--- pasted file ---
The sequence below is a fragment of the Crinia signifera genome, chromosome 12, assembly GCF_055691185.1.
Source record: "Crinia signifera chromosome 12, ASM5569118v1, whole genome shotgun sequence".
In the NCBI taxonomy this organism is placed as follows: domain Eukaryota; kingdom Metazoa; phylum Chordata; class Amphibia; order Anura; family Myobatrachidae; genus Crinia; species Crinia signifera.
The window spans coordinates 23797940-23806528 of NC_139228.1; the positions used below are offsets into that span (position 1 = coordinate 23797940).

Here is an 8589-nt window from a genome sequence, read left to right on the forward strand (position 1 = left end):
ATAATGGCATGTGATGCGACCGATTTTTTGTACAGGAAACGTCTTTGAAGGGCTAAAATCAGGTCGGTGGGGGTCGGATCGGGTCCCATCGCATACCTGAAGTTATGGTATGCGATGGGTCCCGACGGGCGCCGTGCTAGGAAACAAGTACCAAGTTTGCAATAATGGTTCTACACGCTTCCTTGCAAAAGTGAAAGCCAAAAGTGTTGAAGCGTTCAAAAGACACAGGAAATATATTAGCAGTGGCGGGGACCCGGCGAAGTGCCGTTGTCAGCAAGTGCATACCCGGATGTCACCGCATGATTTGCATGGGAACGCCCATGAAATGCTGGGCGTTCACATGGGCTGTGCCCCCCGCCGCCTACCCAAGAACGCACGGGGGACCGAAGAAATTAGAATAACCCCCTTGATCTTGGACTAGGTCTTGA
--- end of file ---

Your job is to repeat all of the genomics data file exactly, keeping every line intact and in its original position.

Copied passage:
The sequence below is a fragment of the Crinia signifera genome, chromosome 12, assembly GCF_055691185.1.
Source record: "Crinia signifera chromosome 12, ASM5569118v1, whole genome shotgun sequence".
In the NCBI taxonomy this organism is placed as follows: domain Eukaryota; kingdom Metazoa; phylum Chordata; class Amphibia; order Anura; family Myobatrachidae; genus Crinia; species Crinia signifera.
The window spans coordinates 23797940-23806528 of NC_139228.1; the positions used below are offsets into that span (position 1 = coordinate 23797940).

Here is an 8589-nt window from a genome sequence, read left to right on the forward strand (position 1 = left end):
ATAATGGCATGTGATGCGACCGATTTTTTGTACAGGAAACGTCTTTGAAGGGCTAAAATCAGGTCGGTGGGGGTCGGATCGGGTCCCATCGCATACCTGAAGTTATGGTATGCGATGGGTCCCGACGGGCGCCGTGCTAGGAAACAAGTACCAAGTTTGCAATAATGGTTCTACACGCTTCCTTGCAAAAGTGAAAGCCAAAAGTGTTGAAGCGTTCAAAAGACACAGGAAATATATTAGCAGTGGCGGGGACCCGGCGAAGTGCCGTTGTCAGCAAGTGCATACCCGGATGTCACCGCATGATTTGCATGGGAACGCCCATGAAATGCTGGGCGTTCACATGGGCTGTGCCCCCCGCCGCCTACCCAAGAACGCACGGGGGACCGAAGAAATTAGAATAACCCCCTTGATCTTGGACTAGGTCTTGA